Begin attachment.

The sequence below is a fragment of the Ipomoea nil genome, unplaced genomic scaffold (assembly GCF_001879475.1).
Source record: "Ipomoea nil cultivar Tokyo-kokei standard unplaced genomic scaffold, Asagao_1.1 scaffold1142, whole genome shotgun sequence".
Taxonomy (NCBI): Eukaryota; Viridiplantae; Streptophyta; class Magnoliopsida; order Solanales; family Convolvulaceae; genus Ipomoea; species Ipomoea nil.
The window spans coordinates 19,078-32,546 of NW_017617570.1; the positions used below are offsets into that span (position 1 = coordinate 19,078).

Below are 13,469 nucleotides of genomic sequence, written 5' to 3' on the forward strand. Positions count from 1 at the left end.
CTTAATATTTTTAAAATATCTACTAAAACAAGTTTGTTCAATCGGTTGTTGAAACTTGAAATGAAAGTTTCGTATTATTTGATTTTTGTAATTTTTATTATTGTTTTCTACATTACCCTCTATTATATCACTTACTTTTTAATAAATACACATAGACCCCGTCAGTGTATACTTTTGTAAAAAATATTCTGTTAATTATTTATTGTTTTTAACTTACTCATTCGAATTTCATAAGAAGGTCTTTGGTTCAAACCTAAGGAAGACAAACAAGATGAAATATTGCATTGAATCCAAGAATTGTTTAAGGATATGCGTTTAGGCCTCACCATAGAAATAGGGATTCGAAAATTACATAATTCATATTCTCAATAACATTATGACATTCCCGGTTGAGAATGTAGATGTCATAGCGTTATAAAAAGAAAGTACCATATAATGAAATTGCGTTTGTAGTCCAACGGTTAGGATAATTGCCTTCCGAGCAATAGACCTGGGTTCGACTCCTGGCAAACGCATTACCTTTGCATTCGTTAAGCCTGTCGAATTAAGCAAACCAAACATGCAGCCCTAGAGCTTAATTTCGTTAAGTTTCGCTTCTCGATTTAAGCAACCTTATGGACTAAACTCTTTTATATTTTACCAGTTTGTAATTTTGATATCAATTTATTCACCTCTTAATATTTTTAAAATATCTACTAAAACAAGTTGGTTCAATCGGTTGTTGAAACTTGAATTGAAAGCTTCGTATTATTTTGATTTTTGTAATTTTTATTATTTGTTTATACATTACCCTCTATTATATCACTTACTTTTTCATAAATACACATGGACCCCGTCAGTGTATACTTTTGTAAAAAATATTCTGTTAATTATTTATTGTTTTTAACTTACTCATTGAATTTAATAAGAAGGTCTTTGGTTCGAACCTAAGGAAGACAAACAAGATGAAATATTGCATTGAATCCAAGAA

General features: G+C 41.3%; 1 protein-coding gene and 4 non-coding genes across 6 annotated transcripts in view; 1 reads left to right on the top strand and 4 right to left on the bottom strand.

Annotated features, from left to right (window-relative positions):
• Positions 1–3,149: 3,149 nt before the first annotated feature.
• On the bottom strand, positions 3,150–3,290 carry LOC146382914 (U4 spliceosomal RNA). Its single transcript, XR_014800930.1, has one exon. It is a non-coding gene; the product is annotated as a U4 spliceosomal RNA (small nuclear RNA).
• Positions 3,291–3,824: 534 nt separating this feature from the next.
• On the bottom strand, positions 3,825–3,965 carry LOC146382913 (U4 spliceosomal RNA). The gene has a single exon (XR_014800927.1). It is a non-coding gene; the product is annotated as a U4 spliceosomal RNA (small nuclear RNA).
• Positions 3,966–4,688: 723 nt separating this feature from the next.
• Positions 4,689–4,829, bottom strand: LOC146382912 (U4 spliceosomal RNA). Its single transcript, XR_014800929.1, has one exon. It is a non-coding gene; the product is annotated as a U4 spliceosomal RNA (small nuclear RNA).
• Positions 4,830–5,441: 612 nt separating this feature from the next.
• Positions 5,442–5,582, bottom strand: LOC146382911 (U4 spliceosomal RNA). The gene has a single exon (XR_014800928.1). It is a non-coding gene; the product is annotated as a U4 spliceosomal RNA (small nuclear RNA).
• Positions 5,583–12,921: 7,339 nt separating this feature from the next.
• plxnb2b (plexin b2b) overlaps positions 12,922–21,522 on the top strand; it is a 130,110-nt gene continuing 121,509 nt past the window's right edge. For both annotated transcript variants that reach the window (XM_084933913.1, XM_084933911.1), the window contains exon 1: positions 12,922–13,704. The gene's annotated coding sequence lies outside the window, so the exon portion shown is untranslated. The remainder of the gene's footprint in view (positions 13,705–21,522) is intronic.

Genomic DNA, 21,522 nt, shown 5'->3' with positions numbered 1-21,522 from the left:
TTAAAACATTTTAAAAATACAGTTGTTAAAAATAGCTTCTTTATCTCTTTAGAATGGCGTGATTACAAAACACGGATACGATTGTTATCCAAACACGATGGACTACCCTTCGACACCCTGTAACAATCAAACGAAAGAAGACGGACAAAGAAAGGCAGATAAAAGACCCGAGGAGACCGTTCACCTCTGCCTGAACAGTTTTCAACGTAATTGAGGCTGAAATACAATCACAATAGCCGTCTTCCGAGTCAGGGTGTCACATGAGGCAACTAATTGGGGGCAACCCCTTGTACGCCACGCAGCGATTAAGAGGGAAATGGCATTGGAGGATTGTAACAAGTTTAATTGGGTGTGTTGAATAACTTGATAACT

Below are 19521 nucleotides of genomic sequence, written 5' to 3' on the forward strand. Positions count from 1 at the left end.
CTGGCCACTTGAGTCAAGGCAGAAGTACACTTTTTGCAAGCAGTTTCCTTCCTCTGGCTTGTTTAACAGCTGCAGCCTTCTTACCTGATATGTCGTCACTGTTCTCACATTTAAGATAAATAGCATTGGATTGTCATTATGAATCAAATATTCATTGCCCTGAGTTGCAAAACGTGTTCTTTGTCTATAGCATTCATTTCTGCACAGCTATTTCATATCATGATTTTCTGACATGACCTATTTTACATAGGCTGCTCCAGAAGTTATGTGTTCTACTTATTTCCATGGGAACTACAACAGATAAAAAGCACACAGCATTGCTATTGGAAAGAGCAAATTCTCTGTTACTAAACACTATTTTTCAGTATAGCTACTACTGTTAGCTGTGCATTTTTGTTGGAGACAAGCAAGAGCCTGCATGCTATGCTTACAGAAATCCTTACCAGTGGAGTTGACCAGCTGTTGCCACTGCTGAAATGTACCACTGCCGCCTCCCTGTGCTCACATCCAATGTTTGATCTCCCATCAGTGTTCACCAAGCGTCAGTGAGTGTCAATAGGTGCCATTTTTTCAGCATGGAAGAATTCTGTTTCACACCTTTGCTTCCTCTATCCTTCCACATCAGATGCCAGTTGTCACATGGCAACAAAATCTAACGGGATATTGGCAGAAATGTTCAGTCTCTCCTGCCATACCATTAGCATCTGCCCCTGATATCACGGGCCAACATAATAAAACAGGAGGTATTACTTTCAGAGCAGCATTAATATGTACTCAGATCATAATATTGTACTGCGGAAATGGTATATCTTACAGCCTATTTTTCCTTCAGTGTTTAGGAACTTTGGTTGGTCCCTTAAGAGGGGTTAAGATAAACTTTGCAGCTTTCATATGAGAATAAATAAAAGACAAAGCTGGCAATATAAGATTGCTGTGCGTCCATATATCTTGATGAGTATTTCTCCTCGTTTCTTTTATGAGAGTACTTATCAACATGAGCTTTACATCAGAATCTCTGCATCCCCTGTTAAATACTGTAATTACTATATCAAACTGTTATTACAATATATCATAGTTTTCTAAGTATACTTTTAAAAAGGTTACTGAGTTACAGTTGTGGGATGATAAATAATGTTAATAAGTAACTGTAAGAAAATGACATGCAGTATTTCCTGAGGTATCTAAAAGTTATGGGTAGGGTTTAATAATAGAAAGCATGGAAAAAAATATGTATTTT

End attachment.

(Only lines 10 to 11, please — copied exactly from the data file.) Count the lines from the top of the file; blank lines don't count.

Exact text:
• On the bottom strand, positions 3,150–3,290 carry LOC146382914 (U4 spliceosomal RNA). Its single transcript, XR_014800930.1, has one exon. It is a non-coding gene; the product is annotated as a U4 spliceosomal RNA (small nuclear RNA).
• Positions 3,291–3,824: 534 nt separating this feature from the next.